Physics of Roller Coasters

Coaster at the peak of its track

The physics of roller coasters is both complex and simple, but without the influence of this branch of science, these amazing amusement rides wouldn't move an inch.

What is Physics?

Physics is the study of matter and energy and how different forces from each interact with and influence one another. From gravity to acceleration to friction, physics is the key science behind the successful operation of all roller coasters. Whether a ride is a simple kiddie coaster or an elaborate scream machine, they must all follow the same physics principles for safe, efficient operation.

Physics of Roller Coasters: Key Concepts

The most basic physics premise that affects roller coasters is the adage "what goes up must come down." The process of how that "coming down" is twisted into loops, curves, hills, and inversions, however, requires more specialized knowledge. Key coaster physics concepts include:

  • Gravitation: Gravity is the force that draws all objects toward the Earth's center and is the single most important physics concept related to roller coasters. In essence, once a roller coaster disengages from the initial chain lift or propulsion force, gravity ensures that it completes its course along the track. Gravity is also felt by riders in terms of both positive and negative forces that seem to push riders deeper into their seats or pull them up out of them, an exciting sensation that many thrill seekers relish.
  • Potential Energy and Kinetic Energy: These two related concepts govern the changes in a coaster's speed and height. Simply put, the higher an object is off the ground, the more potential energy it has - that is, potential to gain speed as it falls. As it falls toward the ground, that potential energy changes to kinetic energy, or energy of motion. The sum of the two types of energy is constant, but a roller coaster must maintain an adequate balance of potential and kinetic energies to deliver a thrilling ride.
  • Acceleration: Frequently confused with speed, acceleration is actually a change in velocity - which can be a change either in speed or direction. Therefore, a roller coaster is accelerating through loops and curves even if its speed remains constant.
  • Friction: Physics formulas and calculations must include friction as a key factor for roller coasters, because friction is a force that can significantly slow a ride. Contact between the train and the air and between the wheels and the track all impose friction on the ride.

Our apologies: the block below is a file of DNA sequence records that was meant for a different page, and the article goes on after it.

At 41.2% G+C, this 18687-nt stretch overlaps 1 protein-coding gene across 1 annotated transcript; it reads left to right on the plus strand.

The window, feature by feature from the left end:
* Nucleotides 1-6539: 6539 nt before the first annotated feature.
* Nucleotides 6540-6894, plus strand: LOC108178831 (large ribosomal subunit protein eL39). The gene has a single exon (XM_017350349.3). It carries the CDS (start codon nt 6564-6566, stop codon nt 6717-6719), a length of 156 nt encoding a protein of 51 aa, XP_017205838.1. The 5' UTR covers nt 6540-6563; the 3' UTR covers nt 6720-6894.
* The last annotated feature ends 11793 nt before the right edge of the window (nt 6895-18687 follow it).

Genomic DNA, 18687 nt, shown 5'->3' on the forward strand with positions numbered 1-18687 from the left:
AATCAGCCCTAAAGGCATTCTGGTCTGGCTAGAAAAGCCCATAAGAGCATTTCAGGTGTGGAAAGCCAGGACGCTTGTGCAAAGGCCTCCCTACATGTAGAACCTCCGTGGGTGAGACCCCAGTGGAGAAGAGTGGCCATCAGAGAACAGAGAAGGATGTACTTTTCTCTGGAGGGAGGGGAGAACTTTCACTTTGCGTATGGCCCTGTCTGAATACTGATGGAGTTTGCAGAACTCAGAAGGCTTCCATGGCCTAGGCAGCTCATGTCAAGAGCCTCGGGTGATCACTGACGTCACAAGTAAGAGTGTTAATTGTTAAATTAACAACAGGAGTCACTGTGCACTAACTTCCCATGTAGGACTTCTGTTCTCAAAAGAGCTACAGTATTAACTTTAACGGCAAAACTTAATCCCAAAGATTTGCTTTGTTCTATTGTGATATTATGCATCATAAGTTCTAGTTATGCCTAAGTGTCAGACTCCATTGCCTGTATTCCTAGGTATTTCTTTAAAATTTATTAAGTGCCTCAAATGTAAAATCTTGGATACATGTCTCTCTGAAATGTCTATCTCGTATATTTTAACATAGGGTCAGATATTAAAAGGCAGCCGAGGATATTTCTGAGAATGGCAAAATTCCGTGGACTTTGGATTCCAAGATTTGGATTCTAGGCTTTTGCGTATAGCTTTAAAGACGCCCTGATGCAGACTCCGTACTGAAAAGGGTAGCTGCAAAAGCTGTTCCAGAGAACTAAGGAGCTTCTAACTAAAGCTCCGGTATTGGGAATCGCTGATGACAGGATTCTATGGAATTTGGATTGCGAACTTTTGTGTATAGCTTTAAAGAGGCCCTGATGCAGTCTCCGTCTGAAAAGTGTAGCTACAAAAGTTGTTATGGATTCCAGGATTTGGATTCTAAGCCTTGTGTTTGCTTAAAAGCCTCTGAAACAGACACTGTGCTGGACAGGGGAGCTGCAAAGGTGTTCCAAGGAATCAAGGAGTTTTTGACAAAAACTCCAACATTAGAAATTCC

Additional Physics Concepts

Corkscrew style coaster

In addition to these key principles for the physics of roller coasters, other physics concepts also affect how coasters operate and are equally critical for a safe, fun ride.

  • Pressure: Many roller coaster braking systems are operated by air pressure, and that pressure must be sufficient to stop both empty and loaded trains without injuring passengers or exerting too much stress on the ride structure.
  • Optics: Optical sensors help computer systems control where the ride is and how it is operating.
  • Magnetism: Many high tech rides use electromagnets either as a form of propulsion or braking, and the magnets must be precisely timed and calibrated for safe operation.
  • Electricity: Proper electricity is vital to roller coasters, from actually running the ride to powering the lights that decorate it.

More Science Necessities

Physics is not the only science necessary for a smoothly operating, exciting roller coaster. When a ride is designed, engineers and park officials must also consider:

  • Biology: How the stresses of the ride will affect riders is a major factor in whether or not the ride is enjoyable or painful. A very poorly designed ride can even lead to blackouts, headaches, and other injuries.
  • Geology: Modern steel roller coasters weigh hundreds of tons, and an acute understanding of the park's geology is necessary to position the coaster on a stable, supportive surface. Cedar Point is an example of a park that must pay particular attention to this, as its seventeen roller coasters are positioned along a lake shore and around a swampy lagoon.
  • Climatology: The climate a ride is built in can greatly affect the types of materials used for its construction.
  • Psychology: How a ride is named, decorated, and promoted requires a detailed understanding of psychology to attract riders.

Studying Physics with Roller Coasters

Because there are so many scientific concepts used to design, construct, and operate a roller coaster, many amusement parks host Physics Day events and invite local schools to test their knowledge against the park's rides. Physics teachers may require students to measure speeds, angles, velocity, acceleration, and other roller coaster facts in order to answer questions, while some parks offer competitions for aspiring roller coaster engineers to design their own rides and build models. This can be a fun and educational event for physics students from elementary school to college levels.

Additional Resource

Interested in learning more about the physics of roller coasters? Try the online Funderstanding Roller Coaster, where you can adjust the sizes of hills, vertical loops, friction and gravity forces, train masses and other factors to see physics concepts in action.

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Physics of Roller Coasters